Director: Michael Davis
Writer: Michael Davis
Cinematographer: Peter Pau
Starring: Clive Owen, Paul Giamatti, Monica Bellucci, Stephen McHattie
Studio/Running Time: New Line Cinema, 90 min.
"You can ride the wheels into the sun
Feel the cool wind on your face
Or you can laugh into a loaded gun
And you’ll likely lose your place
So I shot ‘em down, one by one
And I left ‘em along the rails
I only use my gun whenever kindness fails."
-Joe Ely “Whenever Kindness Fails”
While it usually takes a while to get a true sense of a film, the first 10 minutes is really all you need with Shoot ‘Em Up. In that time, you’ll learn that the film’s hero, Mr. Smith (Clive Owen), hates rudeness, can deliver a baby, has an affinity for carrots and can handle a gun like his life depended on it. And it actually does depend on it pretty often.
Writer/director Michael Davis has created an entertaining vehicle for an outrageous premise with a pair of over-the-top (in a good way) performances, one from Owen, and another from Paul Giamatti, who plays the villainous and relentless Mr. Hertz who gets all the best lines. Owen’s James Bondian coolness is wonderfully offset by Giamatti’s running sarcasm. For reasons that later become complicatedly clear, Hertz is trying to kill a newborn baby whose mother dies in Smith’s arms. With some help from a prostitute named DQ (Monica Bellucci), Smith battles his way through continuously more imaginative sets. From playgrounds to sky diving, the two of them search for the reason the baby’s death is tied to a U.S. Senate race and gun control. There’s even a crazy, politically correct and extremely ironic message from the film: Guns are bad.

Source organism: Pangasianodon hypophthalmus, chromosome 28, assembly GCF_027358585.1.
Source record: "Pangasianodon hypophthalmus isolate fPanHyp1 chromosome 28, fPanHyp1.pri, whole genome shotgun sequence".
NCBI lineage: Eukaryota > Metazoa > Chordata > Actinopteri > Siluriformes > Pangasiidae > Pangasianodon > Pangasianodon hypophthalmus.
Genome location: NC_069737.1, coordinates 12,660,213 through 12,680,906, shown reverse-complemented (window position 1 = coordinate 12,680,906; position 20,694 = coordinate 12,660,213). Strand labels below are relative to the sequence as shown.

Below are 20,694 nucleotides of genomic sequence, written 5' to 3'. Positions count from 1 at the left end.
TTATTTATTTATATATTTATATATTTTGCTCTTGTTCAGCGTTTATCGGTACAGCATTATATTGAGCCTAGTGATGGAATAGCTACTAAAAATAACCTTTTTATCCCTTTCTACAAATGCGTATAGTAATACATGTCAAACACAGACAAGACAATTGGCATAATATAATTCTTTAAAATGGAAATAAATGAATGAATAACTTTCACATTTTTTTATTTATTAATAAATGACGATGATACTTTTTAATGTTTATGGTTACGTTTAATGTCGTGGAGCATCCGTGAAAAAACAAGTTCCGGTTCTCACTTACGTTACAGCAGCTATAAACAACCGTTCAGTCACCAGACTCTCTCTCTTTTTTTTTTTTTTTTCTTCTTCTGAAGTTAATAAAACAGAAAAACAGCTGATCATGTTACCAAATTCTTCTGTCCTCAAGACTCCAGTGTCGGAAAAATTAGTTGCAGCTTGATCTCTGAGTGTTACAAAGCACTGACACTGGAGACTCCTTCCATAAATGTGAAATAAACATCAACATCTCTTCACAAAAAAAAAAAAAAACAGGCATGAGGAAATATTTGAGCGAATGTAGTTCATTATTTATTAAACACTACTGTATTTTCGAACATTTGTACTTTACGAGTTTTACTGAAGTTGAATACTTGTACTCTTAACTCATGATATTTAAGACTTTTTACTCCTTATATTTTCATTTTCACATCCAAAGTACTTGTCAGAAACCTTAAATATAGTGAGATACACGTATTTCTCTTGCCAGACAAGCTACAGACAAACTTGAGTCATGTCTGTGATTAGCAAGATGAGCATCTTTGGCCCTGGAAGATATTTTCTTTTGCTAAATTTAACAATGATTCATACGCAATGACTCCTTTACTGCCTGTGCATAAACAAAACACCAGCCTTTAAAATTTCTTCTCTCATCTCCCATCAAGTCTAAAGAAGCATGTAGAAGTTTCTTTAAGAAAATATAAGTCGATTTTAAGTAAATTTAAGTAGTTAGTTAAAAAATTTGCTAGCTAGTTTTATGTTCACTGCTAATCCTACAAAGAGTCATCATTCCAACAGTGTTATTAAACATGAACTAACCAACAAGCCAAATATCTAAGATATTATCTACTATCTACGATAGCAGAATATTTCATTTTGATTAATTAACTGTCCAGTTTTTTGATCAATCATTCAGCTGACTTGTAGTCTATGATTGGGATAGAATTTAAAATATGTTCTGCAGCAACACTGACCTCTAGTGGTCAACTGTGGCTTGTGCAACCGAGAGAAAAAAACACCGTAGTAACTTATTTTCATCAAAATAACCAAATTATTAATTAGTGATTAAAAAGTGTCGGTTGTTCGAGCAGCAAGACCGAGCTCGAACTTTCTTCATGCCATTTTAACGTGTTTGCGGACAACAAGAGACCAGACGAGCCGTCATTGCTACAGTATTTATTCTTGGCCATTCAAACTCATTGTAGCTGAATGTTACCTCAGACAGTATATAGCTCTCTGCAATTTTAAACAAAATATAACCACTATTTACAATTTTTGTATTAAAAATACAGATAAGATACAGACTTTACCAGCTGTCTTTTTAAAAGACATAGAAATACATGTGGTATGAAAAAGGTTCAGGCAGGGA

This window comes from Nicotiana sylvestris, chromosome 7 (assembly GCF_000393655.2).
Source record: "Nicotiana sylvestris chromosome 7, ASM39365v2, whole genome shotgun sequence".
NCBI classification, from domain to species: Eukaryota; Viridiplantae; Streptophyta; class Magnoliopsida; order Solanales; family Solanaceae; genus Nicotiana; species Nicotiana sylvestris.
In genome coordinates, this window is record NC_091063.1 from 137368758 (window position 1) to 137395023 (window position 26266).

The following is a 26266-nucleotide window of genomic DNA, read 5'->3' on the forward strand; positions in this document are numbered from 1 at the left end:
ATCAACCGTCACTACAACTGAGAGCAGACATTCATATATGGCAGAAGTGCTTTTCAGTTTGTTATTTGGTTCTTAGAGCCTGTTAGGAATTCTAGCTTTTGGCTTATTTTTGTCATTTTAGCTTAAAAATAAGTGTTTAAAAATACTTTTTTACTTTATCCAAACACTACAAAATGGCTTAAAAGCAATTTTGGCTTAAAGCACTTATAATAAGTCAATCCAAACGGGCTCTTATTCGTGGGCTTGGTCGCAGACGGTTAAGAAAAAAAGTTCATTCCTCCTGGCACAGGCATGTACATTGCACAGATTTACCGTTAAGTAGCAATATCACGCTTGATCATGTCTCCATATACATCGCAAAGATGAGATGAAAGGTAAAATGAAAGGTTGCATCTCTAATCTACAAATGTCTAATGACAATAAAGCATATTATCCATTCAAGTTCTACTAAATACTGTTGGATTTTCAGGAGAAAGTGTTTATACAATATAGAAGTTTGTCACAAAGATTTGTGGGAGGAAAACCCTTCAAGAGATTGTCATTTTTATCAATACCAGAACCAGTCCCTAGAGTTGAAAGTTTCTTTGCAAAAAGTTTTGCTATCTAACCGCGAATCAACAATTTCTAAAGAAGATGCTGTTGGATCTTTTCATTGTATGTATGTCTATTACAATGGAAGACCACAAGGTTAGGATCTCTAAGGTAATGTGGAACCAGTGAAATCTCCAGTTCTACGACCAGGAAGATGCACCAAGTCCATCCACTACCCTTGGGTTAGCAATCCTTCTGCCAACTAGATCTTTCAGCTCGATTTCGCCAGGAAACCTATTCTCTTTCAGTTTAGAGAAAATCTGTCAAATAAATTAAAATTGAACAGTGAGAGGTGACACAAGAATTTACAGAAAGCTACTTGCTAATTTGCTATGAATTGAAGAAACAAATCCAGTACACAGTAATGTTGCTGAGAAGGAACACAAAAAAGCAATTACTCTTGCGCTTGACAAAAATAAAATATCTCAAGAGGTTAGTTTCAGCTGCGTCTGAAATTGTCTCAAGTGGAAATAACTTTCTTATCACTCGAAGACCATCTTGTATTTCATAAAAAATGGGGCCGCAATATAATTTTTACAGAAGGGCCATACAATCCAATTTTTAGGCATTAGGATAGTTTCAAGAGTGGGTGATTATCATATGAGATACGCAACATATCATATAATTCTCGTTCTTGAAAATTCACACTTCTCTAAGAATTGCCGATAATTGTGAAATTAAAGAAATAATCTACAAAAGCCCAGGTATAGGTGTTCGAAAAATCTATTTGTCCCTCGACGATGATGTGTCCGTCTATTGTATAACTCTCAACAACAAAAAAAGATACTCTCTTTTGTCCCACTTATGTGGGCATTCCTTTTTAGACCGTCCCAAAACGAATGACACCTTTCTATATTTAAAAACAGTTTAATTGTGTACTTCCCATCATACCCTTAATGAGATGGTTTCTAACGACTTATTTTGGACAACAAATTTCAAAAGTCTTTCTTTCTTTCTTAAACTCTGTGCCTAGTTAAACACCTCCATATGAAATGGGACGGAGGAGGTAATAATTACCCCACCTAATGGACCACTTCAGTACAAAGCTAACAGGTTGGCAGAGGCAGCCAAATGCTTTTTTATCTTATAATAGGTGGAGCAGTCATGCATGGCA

While sometimes reminiscent of the Transporter franchise, it’s the stamp of the improbable gun-battle films from the '70s (the same that Quentin Tarantino and Robert Rodriguez recently paid tribute to in Grindhouse) that is gleefully pervasive throughout Shoot ‘Em Up. In spite of some drifting plotlines and some poor performances from a supporting cast, the movie is a terrific romp. Guns, politics, gratuitous sex and exploitative violence—what better way to end the summer?